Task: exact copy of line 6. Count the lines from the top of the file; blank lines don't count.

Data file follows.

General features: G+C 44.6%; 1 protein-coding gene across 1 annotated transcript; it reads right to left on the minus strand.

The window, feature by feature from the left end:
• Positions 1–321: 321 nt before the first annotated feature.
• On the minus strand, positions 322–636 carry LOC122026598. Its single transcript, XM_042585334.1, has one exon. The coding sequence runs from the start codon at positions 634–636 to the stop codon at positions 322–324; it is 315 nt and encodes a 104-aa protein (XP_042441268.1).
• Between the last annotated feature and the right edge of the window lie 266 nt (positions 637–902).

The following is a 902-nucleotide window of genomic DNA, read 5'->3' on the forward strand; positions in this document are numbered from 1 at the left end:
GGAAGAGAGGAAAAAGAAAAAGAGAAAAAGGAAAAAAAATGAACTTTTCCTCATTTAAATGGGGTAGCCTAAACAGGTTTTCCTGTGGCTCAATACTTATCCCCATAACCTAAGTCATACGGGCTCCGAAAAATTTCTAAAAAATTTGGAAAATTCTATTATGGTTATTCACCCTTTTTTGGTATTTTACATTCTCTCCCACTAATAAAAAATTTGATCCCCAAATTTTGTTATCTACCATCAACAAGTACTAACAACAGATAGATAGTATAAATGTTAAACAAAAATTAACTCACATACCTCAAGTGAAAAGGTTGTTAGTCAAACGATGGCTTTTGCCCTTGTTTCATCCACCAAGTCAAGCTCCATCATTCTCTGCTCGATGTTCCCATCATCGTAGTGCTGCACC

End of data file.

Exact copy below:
The following is a 902-nucleotide window of genomic DNA, read 5'->3' on the forward strand; positions in this document are numbered from 1 at the left end: